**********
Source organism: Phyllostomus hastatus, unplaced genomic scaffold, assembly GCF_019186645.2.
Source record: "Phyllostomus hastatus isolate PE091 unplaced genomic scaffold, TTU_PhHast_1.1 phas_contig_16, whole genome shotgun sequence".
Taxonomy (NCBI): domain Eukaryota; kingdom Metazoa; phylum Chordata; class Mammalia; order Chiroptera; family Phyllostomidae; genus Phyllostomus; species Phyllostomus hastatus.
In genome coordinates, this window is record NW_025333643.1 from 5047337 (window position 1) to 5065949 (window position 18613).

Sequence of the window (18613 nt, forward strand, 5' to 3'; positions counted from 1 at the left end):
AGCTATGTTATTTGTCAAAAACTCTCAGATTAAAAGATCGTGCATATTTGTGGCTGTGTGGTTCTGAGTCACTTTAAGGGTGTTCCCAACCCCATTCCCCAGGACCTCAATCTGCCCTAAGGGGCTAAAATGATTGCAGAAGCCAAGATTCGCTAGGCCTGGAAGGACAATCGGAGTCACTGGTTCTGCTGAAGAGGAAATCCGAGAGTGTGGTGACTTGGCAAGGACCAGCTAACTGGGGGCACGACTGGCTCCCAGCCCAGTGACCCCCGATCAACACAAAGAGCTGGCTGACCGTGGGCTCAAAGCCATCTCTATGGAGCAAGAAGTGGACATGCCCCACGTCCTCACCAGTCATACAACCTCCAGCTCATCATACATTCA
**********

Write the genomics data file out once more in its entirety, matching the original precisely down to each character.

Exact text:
Source organism: Phyllostomus hastatus, unplaced genomic scaffold, assembly GCF_019186645.2.
Source record: "Phyllostomus hastatus isolate PE091 unplaced genomic scaffold, TTU_PhHast_1.1 phas_contig_16, whole genome shotgun sequence".
Taxonomy (NCBI): domain Eukaryota; kingdom Metazoa; phylum Chordata; class Mammalia; order Chiroptera; family Phyllostomidae; genus Phyllostomus; species Phyllostomus hastatus.
In genome coordinates, this window is record NW_025333643.1 from 5047337 (window position 1) to 5065949 (window position 18613).

Sequence of the window (18613 nt, forward strand, 5' to 3'; positions counted from 1 at the left end):
AGCTATGTTATTTGTCAAAAACTCTCAGATTAAAAGATCGTGCATATTTGTGGCTGTGTGGTTCTGAGTCACTTTAAGGGTGTTCCCAACCCCATTCCCCAGGACCTCAATCTGCCCTAAGGGGCTAAAATGATTGCAGAAGCCAAGATTCGCTAGGCCTGGAAGGACAATCGGAGTCACTGGTTCTGCTGAAGAGGAAATCCGAGAGTGTGGTGACTTGGCAAGGACCAGCTAACTGGGGGCACGACTGGCTCCCAGCCCAGTGACCCCCGATCAACACAAAGAGCTGGCTGACCGTGGGCTCAAAGCCATCTCTATGGAGCAAGAAGTGGACATGCCCCACGTCCTCACCAGTCATACAACCTCCAGCTCATCATACATTCA